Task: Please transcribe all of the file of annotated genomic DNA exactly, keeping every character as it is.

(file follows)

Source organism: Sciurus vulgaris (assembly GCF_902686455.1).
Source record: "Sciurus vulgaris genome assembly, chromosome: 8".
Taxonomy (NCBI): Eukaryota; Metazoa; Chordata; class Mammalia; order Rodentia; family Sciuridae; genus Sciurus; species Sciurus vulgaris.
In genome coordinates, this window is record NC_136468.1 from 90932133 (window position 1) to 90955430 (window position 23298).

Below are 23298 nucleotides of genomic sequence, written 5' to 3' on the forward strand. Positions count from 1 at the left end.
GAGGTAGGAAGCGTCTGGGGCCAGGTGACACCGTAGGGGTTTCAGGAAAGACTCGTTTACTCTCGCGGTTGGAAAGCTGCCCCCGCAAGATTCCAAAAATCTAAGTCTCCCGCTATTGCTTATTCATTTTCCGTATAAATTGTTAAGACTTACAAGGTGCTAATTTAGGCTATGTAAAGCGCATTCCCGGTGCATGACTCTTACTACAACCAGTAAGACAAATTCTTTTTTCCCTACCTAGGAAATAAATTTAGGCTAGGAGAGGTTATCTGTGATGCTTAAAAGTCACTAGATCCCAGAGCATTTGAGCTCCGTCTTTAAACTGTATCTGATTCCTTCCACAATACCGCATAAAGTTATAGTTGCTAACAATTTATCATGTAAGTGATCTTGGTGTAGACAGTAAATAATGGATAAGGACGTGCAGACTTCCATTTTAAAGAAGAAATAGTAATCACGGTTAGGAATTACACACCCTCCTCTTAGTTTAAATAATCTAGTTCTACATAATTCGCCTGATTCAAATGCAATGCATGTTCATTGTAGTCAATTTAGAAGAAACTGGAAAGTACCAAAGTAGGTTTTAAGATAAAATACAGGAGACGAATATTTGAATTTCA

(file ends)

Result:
Source organism: Sciurus vulgaris (assembly GCF_902686455.1).
Source record: "Sciurus vulgaris genome assembly, chromosome: 8".
Taxonomy (NCBI): Eukaryota; Metazoa; Chordata; class Mammalia; order Rodentia; family Sciuridae; genus Sciurus; species Sciurus vulgaris.
In genome coordinates, this window is record NC_136468.1 from 90932133 (window position 1) to 90955430 (window position 23298).

Below are 23298 nucleotides of genomic sequence, written 5' to 3' on the forward strand. Positions count from 1 at the left end.
GAGGTAGGAAGCGTCTGGGGCCAGGTGACACCGTAGGGGTTTCAGGAAAGACTCGTTTACTCTCGCGGTTGGAAAGCTGCCCCCGCAAGATTCCAAAAATCTAAGTCTCCCGCTATTGCTTATTCATTTTCCGTATAAATTGTTAAGACTTACAAGGTGCTAATTTAGGCTATGTAAAGCGCATTCCCGGTGCATGACTCTTACTACAACCAGTAAGACAAATTCTTTTTTCCCTACCTAGGAAATAAATTTAGGCTAGGAGAGGTTATCTGTGATGCTTAAAAGTCACTAGATCCCAGAGCATTTGAGCTCCGTCTTTAAACTGTATCTGATTCCTTCCACAATACCGCATAAAGTTATAGTTGCTAACAATTTATCATGTAAGTGATCTTGGTGTAGACAGTAAATAATGGATAAGGACGTGCAGACTTCCATTTTAAAGAAGAAATAGTAATCACGGTTAGGAATTACACACCCTCCTCTTAGTTTAAATAATCTAGTTCTACATAATTCGCCTGATTCAAATGCAATGCATGTTCATTGTAGTCAATTTAGAAGAAACTGGAAAGTACCAAAGTAGGTTTTAAGATAAAATACAGGAGACGAATATTTGAATTTCA